• Blood tests, such as ones to test for inflammation, like the erythrocyte sedimentation rate or a test for how much C-reactive protein is in your blood or how many white blood cells there are. Blood, tissue, pus and fluid from your joint and bone may be tested to find out what type of germ is causing the infection.
  • Imaging tests, such as magnetic resonance imaging (MRI) scans, computed tomography (CT) scans and X-rays, can show problem areas in your bones. Your healthcare provider might also order a bone scan.
  • Biopsy. In a biopsy, a surgeon removes tissue or a piece of bone to make a diagnosis, but also to decide which antibiotic would work best. In this case, your healthcare provider might use CT to guide the biopsy.

Management and Treatment

How is vertebral osteomyelitis treated?

Your healthcare provider will prescribe antibiotics to treat vertebral osteomyelitis. You may get both oral and non-oral forms. Typically, you’ll be treated for about six weeks.

Your healthcare provider might also suggest back braces to help keep your spine stable, along with rehabilitation to improve muscle strength.

You might need surgery to drain pus from the infected area, as well, or to stabilize your vertebrae so they don’t collapse.


How can I prevent vertebral osteomyelitis?

Men are more likely to develop vertebral osteomyelitis.

There are some risk factors you can influence, though, like:

  • Avoid injecting any drug that isn’t prescribed for you and avoid using dirty needles.
  • Manage diabetes by following instructions from your healthcare provider.
  • Avoid skin infections by taking care not to get scratched or cut. If you do have some type of wound, make sure you clean it well.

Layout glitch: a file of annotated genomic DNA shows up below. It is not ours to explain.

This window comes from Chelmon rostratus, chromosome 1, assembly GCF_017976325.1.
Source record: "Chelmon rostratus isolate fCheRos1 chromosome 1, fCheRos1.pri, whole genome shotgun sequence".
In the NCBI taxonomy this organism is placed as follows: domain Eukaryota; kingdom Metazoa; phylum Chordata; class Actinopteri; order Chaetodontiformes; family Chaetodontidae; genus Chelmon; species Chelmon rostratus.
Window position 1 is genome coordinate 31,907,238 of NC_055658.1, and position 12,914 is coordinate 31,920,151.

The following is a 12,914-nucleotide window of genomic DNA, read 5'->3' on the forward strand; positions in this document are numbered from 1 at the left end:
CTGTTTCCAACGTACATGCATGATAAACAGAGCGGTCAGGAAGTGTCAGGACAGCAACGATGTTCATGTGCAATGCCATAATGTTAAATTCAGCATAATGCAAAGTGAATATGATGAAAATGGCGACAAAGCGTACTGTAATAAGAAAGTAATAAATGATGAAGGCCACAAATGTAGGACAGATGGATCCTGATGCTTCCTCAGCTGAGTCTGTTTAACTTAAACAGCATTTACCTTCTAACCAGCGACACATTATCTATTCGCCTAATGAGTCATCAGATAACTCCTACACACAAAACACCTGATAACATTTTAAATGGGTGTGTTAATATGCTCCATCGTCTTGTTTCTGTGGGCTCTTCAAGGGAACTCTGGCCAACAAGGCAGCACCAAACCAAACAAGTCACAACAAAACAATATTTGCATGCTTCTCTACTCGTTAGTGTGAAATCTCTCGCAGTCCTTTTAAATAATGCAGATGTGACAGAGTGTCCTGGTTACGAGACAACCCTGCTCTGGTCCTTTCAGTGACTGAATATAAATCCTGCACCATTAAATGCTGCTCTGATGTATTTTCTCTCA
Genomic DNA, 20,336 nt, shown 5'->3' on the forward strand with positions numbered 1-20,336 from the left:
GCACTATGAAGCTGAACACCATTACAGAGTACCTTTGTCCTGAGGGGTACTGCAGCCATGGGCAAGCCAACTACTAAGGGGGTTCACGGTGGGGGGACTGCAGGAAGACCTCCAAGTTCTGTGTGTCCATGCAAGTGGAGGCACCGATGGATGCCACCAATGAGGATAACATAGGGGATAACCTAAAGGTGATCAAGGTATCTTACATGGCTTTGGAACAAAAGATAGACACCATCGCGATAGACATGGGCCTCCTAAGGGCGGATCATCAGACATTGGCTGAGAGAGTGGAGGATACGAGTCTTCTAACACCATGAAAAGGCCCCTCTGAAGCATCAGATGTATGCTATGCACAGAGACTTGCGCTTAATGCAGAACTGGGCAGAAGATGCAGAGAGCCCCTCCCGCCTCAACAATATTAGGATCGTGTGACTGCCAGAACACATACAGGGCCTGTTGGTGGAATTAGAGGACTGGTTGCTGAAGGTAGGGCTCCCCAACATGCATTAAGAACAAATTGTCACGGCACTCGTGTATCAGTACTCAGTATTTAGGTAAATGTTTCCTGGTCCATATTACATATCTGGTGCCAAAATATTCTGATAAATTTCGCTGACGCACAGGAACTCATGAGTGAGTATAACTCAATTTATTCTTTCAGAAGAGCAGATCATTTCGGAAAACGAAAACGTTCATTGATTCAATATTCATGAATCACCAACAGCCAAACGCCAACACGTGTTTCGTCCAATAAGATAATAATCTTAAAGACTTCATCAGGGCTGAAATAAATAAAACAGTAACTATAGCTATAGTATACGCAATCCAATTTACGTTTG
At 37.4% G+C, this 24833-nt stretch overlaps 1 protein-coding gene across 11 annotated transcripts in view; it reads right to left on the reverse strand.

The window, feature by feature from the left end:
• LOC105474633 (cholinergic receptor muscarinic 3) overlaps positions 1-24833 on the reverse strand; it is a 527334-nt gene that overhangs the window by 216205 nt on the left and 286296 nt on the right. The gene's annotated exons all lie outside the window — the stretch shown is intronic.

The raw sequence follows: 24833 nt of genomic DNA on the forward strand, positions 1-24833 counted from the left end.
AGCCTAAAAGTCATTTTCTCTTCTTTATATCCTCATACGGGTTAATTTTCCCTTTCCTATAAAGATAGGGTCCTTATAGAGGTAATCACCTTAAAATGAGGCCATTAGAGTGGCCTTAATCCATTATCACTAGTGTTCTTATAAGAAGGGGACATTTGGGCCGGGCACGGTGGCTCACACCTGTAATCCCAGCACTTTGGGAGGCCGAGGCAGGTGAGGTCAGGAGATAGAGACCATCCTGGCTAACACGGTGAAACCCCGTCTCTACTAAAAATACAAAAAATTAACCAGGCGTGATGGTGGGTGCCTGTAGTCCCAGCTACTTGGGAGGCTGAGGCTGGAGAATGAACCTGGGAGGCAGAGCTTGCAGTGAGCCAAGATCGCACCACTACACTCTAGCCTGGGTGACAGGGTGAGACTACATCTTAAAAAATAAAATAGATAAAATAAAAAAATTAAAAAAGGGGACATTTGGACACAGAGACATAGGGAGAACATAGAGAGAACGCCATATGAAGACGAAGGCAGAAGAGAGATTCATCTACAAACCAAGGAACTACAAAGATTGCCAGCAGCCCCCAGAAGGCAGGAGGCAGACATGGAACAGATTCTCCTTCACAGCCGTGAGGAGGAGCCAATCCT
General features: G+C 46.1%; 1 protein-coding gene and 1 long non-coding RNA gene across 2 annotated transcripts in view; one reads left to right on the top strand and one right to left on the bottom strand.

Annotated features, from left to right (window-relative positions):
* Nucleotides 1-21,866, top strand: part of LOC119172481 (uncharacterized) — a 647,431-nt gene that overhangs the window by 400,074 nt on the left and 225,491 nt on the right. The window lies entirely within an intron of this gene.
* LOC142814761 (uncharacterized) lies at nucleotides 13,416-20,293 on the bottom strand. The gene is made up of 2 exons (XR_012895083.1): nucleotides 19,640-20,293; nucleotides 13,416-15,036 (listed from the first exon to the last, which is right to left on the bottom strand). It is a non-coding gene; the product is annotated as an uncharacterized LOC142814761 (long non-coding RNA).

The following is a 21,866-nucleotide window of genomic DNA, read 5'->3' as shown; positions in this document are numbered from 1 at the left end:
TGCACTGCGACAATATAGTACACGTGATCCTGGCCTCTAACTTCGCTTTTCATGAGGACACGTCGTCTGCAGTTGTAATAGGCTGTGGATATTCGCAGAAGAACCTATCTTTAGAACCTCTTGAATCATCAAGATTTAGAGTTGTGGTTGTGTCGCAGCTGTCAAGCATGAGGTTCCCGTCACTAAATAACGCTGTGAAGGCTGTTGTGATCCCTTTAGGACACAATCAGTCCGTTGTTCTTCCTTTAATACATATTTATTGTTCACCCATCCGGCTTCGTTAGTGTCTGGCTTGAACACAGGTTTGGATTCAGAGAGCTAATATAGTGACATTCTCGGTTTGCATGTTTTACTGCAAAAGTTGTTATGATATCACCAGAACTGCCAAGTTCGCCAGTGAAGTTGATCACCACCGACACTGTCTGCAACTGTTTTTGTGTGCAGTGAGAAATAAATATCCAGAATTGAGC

• Follow a healthy lifestyle by eating well, exercising and getting enough sleep.

Outlook / Prognosis

What is the outlook (prognosis) for someone with vertebral osteomyelitis?

With treatment, you may recover from vertebral osteomyelitis in a month to six weeks. However, it might take up to six months for you to feel fully recovered.

Without treatment, you may develop severe spine damage or septicemia (blood poisoning from bacteria). Death occurs in about 20% of cases of vertebral osteomyelitis even though diagnosis and treatment have gotten better.

Living With

When should I contact my healthcare provider about vertebral osteomyelitis?

It’s best to seek treatment early. Contact your healthcare provider if:

  • You’ve just had surgery or have an infection, even one such as a urinary tract infection, and you feel pain in your neck or back that won’t stop no matter what you do.
  • You have a fever that isn’t controlled by medication.
  • You’ve had a dental procedure or have injected drugs and you have neck or back pain that isn’t getting better.
  • You’re recovering from vertebral osteomyelitis and symptoms are getting worse or you develop a new symptom.

A note from Cleveland Clinic

Vertebral osteomyelitis is a rare condition, but it does happen. It’s more likely to occur if you’re in poor health or have another type of infection. It’s important to contact your healthcare provider about back pain that doesn’t get better, even when you apply heat or take pain relievers. If you receive dialysis, inject drugs or have just had surgery and you have back pain that doesn’t improve, see your doctor immediately. The best outcome happens when vertebral osteomyelitis is diagnosed and treated early.

Medically Reviewed

Last reviewed on 01/10/2022.